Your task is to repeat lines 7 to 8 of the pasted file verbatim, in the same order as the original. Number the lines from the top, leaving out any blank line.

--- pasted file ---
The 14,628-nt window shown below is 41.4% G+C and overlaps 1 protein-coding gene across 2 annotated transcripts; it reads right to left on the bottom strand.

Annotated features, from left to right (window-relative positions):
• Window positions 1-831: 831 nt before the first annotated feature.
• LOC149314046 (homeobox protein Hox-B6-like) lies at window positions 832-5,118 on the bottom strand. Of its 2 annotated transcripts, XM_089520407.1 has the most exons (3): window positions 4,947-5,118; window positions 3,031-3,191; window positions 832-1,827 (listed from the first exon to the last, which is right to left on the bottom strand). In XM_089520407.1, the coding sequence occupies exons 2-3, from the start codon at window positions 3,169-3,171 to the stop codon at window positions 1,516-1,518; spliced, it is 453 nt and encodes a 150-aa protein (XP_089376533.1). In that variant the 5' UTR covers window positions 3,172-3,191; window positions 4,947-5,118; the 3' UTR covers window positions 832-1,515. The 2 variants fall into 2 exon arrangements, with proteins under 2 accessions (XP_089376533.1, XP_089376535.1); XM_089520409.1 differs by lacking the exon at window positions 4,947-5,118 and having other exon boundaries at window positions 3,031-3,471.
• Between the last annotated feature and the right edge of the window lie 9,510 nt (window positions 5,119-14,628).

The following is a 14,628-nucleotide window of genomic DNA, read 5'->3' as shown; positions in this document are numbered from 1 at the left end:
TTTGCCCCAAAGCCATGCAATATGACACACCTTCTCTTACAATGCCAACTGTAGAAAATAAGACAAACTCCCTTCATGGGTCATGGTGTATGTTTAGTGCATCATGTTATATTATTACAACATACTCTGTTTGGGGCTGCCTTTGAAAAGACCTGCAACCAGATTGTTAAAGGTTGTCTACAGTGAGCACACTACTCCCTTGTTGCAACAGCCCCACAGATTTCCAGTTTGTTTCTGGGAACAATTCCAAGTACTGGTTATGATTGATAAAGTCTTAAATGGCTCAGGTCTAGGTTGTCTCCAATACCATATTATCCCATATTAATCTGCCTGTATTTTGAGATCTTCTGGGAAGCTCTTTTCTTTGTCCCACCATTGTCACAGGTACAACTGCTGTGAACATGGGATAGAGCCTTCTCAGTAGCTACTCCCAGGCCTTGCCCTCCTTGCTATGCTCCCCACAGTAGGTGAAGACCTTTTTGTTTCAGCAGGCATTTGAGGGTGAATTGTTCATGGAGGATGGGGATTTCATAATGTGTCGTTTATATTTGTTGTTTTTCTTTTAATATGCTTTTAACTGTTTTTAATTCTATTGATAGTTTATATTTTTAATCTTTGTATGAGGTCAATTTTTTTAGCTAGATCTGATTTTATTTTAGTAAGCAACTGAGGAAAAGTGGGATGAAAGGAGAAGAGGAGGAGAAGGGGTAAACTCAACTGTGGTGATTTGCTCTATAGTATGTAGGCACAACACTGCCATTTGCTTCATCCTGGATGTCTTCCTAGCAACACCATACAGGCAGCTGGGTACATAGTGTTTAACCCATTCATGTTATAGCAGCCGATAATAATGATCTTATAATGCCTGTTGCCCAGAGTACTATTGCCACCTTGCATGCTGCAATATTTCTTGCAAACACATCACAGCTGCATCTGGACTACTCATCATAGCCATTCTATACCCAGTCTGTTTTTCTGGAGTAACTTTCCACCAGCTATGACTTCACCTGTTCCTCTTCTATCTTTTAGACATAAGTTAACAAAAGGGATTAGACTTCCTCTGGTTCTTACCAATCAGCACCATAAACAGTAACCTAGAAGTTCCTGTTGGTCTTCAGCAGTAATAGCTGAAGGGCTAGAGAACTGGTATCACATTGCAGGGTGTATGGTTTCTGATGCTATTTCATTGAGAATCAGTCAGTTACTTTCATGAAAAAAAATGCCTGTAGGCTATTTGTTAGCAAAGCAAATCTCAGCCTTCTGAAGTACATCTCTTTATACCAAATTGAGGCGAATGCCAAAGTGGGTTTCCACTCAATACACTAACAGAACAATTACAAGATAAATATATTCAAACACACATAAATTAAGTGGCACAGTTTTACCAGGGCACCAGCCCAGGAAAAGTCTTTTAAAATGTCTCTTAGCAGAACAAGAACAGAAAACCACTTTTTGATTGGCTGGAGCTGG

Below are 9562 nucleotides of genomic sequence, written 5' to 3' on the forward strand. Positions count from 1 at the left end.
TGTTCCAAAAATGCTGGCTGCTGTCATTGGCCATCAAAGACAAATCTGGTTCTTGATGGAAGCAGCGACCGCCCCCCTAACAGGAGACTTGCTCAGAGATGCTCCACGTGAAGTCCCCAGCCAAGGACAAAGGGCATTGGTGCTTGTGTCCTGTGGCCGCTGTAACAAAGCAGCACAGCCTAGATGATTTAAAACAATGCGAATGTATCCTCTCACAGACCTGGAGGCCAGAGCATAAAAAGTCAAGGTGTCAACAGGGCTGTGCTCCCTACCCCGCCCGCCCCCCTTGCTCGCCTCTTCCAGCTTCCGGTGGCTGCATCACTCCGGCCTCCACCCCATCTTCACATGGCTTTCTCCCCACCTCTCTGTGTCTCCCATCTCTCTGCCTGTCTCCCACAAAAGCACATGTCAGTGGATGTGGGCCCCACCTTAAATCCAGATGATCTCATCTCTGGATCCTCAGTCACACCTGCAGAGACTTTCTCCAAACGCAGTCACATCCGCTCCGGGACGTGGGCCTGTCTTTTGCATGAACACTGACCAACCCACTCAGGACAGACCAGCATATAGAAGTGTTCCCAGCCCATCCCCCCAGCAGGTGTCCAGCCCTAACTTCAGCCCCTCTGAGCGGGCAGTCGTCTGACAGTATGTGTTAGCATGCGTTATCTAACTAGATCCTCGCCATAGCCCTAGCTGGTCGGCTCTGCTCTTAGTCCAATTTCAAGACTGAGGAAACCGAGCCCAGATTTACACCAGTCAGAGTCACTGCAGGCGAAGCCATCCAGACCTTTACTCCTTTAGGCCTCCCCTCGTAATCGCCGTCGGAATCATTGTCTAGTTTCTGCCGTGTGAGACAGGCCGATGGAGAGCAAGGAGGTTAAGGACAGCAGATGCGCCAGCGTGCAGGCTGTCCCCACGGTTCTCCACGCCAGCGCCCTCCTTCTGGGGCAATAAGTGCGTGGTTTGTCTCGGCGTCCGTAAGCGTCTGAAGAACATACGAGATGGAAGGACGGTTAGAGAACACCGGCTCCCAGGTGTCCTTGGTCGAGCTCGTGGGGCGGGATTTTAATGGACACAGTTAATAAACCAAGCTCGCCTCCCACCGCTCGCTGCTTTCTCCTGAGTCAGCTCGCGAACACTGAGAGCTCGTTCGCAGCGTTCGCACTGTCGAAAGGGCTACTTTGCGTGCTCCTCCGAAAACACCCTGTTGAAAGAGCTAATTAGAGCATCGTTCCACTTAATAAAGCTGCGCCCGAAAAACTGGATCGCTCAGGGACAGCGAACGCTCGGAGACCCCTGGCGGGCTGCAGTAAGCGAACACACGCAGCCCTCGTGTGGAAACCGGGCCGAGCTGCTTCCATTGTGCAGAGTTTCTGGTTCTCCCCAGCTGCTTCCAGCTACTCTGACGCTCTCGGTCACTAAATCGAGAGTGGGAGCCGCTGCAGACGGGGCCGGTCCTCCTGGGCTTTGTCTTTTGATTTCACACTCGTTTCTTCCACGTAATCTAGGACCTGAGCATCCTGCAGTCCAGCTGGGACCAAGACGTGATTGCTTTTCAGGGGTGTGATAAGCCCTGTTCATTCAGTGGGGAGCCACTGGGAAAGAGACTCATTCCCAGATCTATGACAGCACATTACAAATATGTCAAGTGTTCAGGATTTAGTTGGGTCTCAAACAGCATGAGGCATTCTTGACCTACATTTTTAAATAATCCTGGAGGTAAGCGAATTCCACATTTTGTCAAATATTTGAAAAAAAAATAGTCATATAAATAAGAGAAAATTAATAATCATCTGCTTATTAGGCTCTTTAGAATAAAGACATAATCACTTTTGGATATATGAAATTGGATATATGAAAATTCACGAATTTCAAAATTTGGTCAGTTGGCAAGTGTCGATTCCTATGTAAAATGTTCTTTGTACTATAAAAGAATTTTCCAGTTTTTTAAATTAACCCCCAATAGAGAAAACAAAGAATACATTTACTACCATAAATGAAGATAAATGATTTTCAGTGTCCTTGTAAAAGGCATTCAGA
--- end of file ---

TTTGCCCCAAAGCCATGCAATATGACACACCTTCTCTTACAATGCCAACTGTAGAAAATAAGACAAACTCCCTTCATGGGTCATGGTGTATGTTTAGTGCATCATGTTATATTATTACAACATACTCTGTTTGGGGCTGCCTTTGAAAAGACCTGCAACCAGATTGTTAAAGGTTGTCTACAGTGAGCACACTACTCCCTTGTTGCAACAGCCCCACAGATTTCCAGTTTGTTTCTGGGAACAATTCCAAGTACTGGTTATGATTGATAAAGTCTTAAATGGCTCAGGTCTAGGTTGTCTCCAATACCATATTATCCCATATTAATCTGCCTGTATTTTGAGATCTTCTGGGAAGCTCTTTTCTTTGTCCCACCATTGTCACAGGTACAACTGCTGTGAACATGGGATAGAGCCTTCTCAGTAGCTACTCCCAGGCCTTGCCCTCCTTGCTATGCTCCCCACAGTAGGTGAAGACCTTTTTGTTTCAGCAGGCATTTGAGGGTGAATTGTTCATGGAGGATGGGGATTTCATAATGTGTCGTTTATATTTGTTGTTTTTCTTTTAATATGCTTTTAACTGTTTTTAATTCTATTGATAGTTTATATTTTTAATCTTTGTATGAGGTCAATTTTTTTAGCTAGATCTGATTTTATTTTAGTAAGCAACTGAGGAAAAGTGGGATGAAAGGAGAAGAGGAGGAGAAGGGGTAAACTCAACTGTGGTGATTTGCTCTATAGTATGTAGGCACAACACTGCCATTTGCTTCATCCTGGATGTCTTCCTAGCAACACCATACAGGCAGCTGGGTACATAGTGTTTAACCCATTCATGTTATAGCAGCCGATAATAATGATCTTATAATGCCTGTTGCCCAGAGTACTATTGCCACCTTGCATGCTGCAATATTTCTTGCAAACACATCACAGCTGCATCTGGACTACTCATCATAGCCATTCTATACCCAGTCTGTTTTTCTGGAGTAACTTTCCACCAGCTATGACTTCACCTGTTCCTCTTCTATCTTTTAGACATAAGTTAACAAAAGGGATTAGACTTCCTCTGGTTCTTACCAATCAGCACCATAAACAGTAACCTAGAAGTTCCTGTTGGTCTTCAGCAGTAATAGCTGAAGGGCTAGAGAACTGGTATCACATTGCAGGGTGTATGGTTTCTGATGCTATTTCATTGAGAATCAGTCAGTTACTTTCATGAAAAAAAATGCCTGTAGGCTATTTGTTAGCAAAGCAAATCTCAGCCTTCTGAAGTACATCTCTTTATACCAAATTGAGGCGAATGCCAAAGTGGGTTTCCACTCAATACACTAACAGAACAATTACAAGATAAATATATTCAAACACACATAAATTAAGTGGCACAGTTTTACCAGGGCACCAGCCCAGGAAAAGTCTTTTAAAATGTCTCTTAGCAGAACAAGAACAGAAAACCACTTTTTGATTGGCTGGAGCTGG

Below are 9562 nucleotides of genomic sequence, written 5' to 3' on the forward strand. Positions count from 1 at the left end.